Cruise Ship Could Test Oily Waters in Houston Channel, Says Coast Guard
The Kirby barge was involved the collision that caused the spill near Texas City.
Photo by U.S. Coast Guard
The Houston Ship Channel is looking a tad busier in the fourth day since a collision spilled close to 170,000 gallons of oil into Galveston Bay. This morning the ship channel opened to barge traffic, but full use is still a no-go.
According to Lt. Sam Danus of the U.S. Coast Guard, inbound and outbound traffic leaving the port to and from the Gulf of Mexico hasn't gotten approved yet. The Galveston Bolivar Ferry is still running on a limited 7a.m. to 7 p.m. schedule.
Coast Guard officials will allow the cruise ship Carnival Magic and a pilot boat to use the Channel as a test run before making a final decision on opening up the waterway to commerce, Danus said.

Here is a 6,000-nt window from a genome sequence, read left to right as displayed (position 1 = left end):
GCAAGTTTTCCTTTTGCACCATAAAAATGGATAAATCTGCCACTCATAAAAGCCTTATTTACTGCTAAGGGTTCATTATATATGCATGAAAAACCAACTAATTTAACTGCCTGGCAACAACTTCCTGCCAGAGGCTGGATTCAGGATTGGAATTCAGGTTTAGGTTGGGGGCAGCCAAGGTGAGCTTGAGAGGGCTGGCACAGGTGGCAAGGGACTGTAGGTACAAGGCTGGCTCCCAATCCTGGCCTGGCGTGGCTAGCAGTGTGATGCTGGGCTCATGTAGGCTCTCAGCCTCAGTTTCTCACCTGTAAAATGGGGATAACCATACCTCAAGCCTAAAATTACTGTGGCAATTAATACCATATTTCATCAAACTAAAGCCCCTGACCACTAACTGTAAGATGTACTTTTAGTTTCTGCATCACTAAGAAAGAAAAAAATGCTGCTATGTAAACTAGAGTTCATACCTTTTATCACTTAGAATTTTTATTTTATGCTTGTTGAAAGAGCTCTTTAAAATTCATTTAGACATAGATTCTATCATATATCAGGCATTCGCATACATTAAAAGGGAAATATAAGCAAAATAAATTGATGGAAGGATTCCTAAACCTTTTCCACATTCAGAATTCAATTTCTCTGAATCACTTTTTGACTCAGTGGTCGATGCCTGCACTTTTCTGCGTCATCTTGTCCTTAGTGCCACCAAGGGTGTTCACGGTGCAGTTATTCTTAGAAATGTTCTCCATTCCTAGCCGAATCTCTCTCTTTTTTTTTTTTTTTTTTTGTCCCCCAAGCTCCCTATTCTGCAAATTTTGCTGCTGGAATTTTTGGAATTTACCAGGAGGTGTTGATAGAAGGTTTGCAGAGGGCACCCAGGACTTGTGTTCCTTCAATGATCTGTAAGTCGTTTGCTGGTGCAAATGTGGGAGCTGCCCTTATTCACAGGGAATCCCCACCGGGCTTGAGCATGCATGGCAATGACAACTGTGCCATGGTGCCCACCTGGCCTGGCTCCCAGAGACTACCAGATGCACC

Changing currents, winds and weather conditions has extended oil recovery into the Gulf of Mexico and south along Galveston Island, the U.S. Coast Guard said.
A total of 10 birds have died as a result of the spill, according to wildlife officials. But the overall impact of this spill isn't yet fully known.
"Really the hardest to clean up is the sensitive marshy grasslands," Robert Hetland, an oceanography at Texas A&M. "If it's sand you can scoop up [the oil], if it's rock you can spray it with a fire hose or use detergent," he said. Marine experts from the university have been called in to do an environmental study, according to reports.
U.S. Coast Guard officials are continuing to investigate which vessel may have caused the incident.